Learner Needs: Differing Intelligence Models

Learner Needs: Differing Intelligence Models

[WLOs: 2, 3, 4, 5] [CLOs: 1, 2, 3, 4, 6]

Prior to engaging in this discussion, please read Chapter 7: Evolving Frameworks in your required textbook, read Multiple Intelligences: The Most Effective Platform for Global 21st Century Educational and Instructional Methodologies (Links to an external site.)How Emotional Intelligence Helps Students [Infographic] (Links to an external site.)Understanding and Developing Emotional Intelligence (Links to an external site.), and Improving Emotional Intelligence (EQ) (Links to an external site.), watch the videos Daniel Goleman Introduces Emotional Intelligence (Links to an external site.)and Emotional Intelligence, visit the webpages Assessment: Find Your Strengths! (Links to an external site.) and Emotional Intelligence Quiz (Links to an external site.), and review the Instructor Guidance.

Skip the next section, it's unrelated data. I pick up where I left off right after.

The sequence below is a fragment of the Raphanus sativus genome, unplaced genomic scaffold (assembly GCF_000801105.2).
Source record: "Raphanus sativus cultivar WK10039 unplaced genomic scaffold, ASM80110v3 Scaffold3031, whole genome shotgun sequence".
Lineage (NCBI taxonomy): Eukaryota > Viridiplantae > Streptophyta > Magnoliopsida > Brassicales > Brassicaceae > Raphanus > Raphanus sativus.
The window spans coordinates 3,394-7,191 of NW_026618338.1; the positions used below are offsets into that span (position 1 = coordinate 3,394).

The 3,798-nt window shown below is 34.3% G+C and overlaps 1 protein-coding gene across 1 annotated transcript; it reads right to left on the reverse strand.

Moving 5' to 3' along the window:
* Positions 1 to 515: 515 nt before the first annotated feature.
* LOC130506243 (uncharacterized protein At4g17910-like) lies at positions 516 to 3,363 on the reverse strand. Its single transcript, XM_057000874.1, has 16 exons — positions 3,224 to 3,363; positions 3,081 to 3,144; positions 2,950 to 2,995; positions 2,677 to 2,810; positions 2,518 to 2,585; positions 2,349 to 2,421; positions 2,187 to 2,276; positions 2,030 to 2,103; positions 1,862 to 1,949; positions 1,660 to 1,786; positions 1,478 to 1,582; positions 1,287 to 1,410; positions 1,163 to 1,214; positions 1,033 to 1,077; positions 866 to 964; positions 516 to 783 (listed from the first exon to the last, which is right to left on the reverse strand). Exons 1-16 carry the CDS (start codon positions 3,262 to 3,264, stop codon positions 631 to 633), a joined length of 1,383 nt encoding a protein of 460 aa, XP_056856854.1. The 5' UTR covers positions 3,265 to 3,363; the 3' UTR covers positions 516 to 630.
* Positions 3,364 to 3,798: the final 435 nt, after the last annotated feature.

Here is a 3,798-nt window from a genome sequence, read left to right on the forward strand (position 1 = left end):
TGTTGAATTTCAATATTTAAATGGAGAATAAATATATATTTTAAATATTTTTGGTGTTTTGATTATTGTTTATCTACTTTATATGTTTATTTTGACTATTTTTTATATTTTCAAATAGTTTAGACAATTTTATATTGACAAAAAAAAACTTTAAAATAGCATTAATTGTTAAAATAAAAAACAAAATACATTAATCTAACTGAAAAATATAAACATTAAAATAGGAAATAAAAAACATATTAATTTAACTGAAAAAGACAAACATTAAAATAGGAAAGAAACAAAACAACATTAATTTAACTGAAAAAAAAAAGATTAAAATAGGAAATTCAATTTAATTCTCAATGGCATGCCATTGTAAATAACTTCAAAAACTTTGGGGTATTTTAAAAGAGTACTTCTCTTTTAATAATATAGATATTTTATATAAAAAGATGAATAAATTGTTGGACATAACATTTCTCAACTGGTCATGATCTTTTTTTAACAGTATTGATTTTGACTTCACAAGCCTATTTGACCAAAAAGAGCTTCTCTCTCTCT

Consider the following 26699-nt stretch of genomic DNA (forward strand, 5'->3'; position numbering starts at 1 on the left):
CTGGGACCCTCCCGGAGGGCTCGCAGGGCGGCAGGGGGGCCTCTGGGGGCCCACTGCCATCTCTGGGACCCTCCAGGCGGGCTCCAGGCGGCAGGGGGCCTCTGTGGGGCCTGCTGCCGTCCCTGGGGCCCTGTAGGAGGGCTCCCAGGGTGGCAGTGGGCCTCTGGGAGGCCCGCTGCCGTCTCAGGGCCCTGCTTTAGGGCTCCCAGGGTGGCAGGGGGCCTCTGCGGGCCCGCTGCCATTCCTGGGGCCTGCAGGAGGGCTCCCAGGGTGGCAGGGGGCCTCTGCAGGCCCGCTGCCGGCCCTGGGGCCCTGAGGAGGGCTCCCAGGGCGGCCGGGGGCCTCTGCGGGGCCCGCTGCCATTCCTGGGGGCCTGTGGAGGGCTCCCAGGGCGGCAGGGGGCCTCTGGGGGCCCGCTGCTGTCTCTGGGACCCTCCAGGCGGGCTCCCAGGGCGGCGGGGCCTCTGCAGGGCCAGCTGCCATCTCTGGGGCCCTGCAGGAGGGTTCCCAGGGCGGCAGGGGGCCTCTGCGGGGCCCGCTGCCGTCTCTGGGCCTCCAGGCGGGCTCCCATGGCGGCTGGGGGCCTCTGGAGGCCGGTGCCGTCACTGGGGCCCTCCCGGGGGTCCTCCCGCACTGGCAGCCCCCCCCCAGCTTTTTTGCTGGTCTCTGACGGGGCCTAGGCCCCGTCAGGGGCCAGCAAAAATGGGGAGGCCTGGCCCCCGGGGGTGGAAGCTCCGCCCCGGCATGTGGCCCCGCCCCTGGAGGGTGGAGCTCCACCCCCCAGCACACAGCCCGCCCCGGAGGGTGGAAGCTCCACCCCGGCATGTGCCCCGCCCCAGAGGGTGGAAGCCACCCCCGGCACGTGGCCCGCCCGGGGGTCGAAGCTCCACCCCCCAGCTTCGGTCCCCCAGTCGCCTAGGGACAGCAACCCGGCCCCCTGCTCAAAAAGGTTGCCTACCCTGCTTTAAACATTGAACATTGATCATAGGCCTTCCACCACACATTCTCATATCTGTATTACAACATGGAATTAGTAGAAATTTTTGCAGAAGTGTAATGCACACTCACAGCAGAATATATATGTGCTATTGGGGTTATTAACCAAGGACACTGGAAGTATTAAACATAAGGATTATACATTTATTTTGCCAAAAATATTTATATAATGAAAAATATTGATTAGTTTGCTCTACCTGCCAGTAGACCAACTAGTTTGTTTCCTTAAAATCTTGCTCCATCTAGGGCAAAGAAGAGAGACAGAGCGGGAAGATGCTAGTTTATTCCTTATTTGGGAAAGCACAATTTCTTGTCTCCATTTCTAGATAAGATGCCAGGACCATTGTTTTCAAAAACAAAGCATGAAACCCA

Traditionally, someone who is intelligent is defined as an individual who can solve problems, use logic to answer questions, and think critically. However, experts within the learning academic community have suggested broader definitions of intelligence (i.e., multiple and emotional intelligences).

For this journal, complete the following:

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    • Do you agree with the assessment?
    • How can what you have learned about yourself help support your learning performance?
    • How might what you’ve learned about yourself manifest in a career or professional setting?’
  • Thinking critically about these foundational differences, comment on the broader propositions suggested by EQ and MI about learning preferences and development and how these may modify the way individuals assess another’s strengths and weaknesses.